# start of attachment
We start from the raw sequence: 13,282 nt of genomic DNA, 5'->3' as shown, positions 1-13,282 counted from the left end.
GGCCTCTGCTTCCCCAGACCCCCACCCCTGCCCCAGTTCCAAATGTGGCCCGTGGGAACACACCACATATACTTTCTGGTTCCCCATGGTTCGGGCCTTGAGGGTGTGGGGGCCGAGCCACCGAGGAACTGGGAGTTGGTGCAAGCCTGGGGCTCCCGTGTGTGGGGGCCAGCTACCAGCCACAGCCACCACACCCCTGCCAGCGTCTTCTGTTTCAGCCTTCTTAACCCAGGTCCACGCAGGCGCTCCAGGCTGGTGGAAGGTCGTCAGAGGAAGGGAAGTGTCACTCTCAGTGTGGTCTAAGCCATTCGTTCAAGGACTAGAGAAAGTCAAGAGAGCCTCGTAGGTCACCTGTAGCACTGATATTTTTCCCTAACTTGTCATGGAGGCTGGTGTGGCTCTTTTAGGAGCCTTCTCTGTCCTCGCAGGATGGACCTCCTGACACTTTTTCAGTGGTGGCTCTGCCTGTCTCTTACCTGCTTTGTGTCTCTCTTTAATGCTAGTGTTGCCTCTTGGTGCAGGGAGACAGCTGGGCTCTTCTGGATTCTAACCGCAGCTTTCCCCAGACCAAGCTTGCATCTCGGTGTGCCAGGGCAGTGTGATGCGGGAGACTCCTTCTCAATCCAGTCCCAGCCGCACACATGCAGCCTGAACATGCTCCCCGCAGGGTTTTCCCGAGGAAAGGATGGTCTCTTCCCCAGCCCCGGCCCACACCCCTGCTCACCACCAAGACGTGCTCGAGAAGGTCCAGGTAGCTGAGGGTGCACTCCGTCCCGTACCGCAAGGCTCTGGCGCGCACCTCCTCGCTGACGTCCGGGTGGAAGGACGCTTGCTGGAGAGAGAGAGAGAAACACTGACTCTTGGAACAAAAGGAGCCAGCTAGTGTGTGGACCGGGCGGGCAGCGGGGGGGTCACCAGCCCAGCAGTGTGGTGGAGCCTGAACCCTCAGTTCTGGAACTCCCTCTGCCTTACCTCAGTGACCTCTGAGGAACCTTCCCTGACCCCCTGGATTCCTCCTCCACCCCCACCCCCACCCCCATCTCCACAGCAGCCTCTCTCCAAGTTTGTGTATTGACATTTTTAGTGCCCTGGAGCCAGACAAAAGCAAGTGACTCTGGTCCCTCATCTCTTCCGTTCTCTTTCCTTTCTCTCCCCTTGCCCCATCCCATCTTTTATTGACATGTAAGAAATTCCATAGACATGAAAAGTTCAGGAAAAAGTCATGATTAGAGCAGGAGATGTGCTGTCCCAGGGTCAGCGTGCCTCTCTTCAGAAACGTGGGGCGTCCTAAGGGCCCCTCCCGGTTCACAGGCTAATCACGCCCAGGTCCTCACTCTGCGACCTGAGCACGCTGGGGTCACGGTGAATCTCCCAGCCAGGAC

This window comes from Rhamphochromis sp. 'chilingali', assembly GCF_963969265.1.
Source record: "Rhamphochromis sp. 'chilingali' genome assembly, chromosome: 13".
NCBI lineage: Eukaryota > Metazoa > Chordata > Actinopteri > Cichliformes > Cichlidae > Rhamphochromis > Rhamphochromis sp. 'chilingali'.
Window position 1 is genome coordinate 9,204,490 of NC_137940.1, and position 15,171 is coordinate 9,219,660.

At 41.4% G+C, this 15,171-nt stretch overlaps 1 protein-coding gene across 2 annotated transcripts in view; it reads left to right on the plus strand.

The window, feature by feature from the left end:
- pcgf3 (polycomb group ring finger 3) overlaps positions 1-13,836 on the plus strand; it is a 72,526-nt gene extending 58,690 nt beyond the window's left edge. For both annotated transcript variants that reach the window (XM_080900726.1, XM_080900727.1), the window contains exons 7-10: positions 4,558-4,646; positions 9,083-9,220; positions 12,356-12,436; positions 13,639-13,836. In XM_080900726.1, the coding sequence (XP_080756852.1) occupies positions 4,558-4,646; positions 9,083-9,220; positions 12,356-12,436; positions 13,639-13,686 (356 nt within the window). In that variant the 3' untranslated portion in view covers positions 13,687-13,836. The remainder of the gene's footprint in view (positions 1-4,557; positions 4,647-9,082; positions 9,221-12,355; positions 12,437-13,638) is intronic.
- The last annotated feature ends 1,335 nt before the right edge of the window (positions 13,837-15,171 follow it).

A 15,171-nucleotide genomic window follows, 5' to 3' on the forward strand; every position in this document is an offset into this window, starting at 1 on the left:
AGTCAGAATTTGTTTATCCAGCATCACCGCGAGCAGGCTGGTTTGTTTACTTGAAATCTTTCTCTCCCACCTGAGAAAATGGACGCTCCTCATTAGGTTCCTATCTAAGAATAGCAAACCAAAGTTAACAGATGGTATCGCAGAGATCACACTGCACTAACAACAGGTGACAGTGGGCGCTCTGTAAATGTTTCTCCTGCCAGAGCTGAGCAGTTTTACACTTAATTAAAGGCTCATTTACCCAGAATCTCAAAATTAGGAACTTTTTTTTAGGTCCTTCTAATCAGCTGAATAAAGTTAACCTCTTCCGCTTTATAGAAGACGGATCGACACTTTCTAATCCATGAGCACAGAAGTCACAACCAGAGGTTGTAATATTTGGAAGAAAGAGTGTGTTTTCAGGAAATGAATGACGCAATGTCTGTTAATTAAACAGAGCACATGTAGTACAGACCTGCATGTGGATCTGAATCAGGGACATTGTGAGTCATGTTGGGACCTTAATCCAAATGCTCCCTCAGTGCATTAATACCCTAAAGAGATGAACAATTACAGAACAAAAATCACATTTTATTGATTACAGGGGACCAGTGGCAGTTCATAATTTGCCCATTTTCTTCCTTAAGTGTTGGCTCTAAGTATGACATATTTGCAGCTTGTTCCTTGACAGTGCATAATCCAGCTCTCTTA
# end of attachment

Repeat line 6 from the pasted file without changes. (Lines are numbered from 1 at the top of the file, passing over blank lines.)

Window position 1 is genome coordinate 9,204,490 of NC_137940.1, and position 15,171 is coordinate 9,219,660.